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Entering a very large number


On 3/26/18 6:31 AM, bartc wrote:
> On 26/03/2018 10:34, Steven D'Aprano wrote:
>> On Mon, 26 Mar 2018 02:37:44 +0100, bartc wrote:
>
>>> If I instead initialise C using 'C = int("288712...")', then timings
>>> increase as follows:
>>
>> Given that the original number given had 397 digits and has a bit length
>> of 1318, I must admit to some curiosity as to how exactly you managed to
>> cast it to a C int (32 bits on most platforms).
>>
>> It is too big for an int, a long (64 bits), a long-long (128 bits) or
>> even a long-long-long-long-long-long-long-long-long-long-long-long-long-
>> long-long-long (1024 bits), if such a thing even exists.
>>
>>
>> So what exactly did you do?
>
> I'm not sure why you think the language C came into it. I did this:
>
> def fn():
> ??? C = int(
> ??? "28871482380507712126714295971303939919776094592797"
> ??? "22700926516024197432303799152733116328983144639225"
> ??? "94197780311092934965557841894944174093380561511397"
> ??? "99994215424169339729054237110027510420801349667317"
> ??? "55152859226962916775325475044445856101949404200039"
> ??? "90443211677661994962953925045269871932907037356403"
> ??? "22737012784538991261203092448414947289768854060249"
> ??? "76768122077071687938121709811322297802059565867")
>
> #?? C = 2887148238050771212671429... [truncated for this post]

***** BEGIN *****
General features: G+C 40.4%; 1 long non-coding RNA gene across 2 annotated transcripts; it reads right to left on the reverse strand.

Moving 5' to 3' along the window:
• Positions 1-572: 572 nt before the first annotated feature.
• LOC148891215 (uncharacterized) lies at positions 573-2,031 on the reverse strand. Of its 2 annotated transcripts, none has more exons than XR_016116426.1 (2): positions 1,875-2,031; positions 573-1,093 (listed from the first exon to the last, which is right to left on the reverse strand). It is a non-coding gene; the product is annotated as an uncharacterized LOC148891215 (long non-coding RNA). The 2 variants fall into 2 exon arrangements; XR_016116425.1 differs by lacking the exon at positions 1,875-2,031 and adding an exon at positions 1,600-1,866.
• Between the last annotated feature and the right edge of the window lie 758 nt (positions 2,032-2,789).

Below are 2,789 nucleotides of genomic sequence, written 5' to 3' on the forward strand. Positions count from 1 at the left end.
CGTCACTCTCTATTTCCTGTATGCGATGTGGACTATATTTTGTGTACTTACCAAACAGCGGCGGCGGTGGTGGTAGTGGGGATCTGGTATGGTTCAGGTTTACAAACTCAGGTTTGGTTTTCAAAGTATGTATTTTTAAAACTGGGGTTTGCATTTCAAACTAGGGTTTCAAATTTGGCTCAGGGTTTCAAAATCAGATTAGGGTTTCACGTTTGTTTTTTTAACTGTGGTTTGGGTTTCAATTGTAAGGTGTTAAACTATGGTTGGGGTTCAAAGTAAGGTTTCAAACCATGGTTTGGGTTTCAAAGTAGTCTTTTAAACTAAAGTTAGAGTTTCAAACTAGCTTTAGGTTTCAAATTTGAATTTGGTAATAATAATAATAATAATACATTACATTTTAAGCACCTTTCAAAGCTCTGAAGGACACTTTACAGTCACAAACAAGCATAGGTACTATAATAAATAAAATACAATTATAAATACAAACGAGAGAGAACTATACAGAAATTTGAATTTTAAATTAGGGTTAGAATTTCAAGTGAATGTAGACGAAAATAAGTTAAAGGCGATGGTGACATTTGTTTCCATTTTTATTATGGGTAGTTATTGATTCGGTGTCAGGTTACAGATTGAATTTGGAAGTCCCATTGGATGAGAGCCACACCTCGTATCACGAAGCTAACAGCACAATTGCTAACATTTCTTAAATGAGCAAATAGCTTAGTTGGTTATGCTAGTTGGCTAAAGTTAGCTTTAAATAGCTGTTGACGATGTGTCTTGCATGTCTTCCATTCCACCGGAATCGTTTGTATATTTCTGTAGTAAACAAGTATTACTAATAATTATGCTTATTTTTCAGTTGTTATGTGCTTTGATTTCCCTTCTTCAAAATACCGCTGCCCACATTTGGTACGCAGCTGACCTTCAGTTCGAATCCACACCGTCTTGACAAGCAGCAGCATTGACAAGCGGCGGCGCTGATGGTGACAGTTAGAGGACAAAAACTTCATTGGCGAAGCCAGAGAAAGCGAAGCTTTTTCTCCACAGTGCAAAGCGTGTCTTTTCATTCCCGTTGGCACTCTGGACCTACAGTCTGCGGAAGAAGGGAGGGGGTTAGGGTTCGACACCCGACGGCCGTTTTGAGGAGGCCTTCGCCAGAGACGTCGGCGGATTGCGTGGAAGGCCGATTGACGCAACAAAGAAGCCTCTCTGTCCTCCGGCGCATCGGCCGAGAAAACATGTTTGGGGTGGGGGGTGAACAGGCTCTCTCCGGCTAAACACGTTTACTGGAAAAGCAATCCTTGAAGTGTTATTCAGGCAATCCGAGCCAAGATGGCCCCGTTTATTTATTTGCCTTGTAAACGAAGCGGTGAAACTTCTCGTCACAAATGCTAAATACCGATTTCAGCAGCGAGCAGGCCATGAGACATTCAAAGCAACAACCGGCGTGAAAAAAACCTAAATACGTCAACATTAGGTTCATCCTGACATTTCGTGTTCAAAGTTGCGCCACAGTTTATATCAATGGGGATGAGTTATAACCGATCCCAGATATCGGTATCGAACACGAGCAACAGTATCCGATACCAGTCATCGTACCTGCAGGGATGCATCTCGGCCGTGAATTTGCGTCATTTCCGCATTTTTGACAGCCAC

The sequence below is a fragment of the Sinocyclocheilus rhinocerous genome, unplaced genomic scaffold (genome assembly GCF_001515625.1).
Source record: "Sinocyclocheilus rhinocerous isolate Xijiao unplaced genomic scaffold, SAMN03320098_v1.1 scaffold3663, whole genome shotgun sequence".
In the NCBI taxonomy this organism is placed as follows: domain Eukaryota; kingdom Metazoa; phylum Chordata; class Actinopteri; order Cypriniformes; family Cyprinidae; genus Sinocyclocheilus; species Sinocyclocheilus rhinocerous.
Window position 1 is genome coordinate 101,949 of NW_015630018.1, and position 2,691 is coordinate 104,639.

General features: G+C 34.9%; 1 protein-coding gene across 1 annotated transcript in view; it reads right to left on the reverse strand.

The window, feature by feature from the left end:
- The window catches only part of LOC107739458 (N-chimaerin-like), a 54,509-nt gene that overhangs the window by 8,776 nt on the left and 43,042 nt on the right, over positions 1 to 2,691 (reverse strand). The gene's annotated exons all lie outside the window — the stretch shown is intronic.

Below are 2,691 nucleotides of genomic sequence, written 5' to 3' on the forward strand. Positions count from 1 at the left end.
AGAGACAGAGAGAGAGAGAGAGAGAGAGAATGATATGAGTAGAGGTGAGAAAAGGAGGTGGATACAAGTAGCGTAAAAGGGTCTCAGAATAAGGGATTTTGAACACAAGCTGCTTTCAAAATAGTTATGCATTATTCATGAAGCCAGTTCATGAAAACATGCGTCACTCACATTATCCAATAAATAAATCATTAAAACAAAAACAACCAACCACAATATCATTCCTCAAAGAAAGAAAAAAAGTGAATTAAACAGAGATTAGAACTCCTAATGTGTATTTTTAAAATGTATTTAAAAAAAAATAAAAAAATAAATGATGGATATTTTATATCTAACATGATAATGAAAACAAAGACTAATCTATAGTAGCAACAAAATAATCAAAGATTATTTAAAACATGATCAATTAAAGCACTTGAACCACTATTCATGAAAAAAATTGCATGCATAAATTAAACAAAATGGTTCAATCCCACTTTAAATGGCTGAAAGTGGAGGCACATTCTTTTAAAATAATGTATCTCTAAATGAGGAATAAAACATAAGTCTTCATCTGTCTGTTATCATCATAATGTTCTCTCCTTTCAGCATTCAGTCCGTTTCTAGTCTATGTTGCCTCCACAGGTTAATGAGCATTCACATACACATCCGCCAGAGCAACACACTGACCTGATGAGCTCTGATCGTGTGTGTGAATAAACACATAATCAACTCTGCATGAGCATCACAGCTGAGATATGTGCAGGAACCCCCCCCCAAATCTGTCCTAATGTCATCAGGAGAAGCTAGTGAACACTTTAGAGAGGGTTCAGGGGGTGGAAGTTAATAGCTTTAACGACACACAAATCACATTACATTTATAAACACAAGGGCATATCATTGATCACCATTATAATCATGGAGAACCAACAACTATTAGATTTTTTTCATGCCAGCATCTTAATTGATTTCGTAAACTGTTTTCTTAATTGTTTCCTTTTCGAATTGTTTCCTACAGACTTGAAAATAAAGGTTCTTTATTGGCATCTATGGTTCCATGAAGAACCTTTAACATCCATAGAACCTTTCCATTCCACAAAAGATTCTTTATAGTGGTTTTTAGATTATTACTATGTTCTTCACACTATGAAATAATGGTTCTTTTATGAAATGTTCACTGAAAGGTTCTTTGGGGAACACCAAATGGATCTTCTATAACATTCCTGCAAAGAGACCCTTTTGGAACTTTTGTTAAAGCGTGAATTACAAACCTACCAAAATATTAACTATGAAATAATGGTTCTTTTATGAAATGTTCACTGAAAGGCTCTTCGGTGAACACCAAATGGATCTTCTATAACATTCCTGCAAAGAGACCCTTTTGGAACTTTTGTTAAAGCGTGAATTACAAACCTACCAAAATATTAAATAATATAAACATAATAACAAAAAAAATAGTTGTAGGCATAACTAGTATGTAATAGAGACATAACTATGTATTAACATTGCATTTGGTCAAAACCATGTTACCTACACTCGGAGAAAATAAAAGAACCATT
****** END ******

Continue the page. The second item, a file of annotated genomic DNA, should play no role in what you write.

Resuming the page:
>
> ??? D=C+C
>
> for i in range(1000000):
> ??? fn()
>
> The purpose was to establish how such int("...") conversions compare 
> in overheads with actual arithmetic with the resulting numbers.
>
Of course if this was done in C with a version that had builtin bignum 
ints or an aggresive enough optimizer (or a Python that did a similar 
level of optimizations) this function would just test the speed of 
starting the program, as it actually does nothing and can be optimized 
away. Yes, something like this can beused to measure the base time to do 
something, but the real question should be is that time significant 
compared to the other things that the program is doing, Making a 200x 
improvement on code that takes 1% of the execution time saves you 
0.995%, not normally worth it unless your program is currently running 
at 100.004% of the allowed (or acceptable) timing, if acceptable timing 
can even be defined that precisely.

-- 
Richard Damon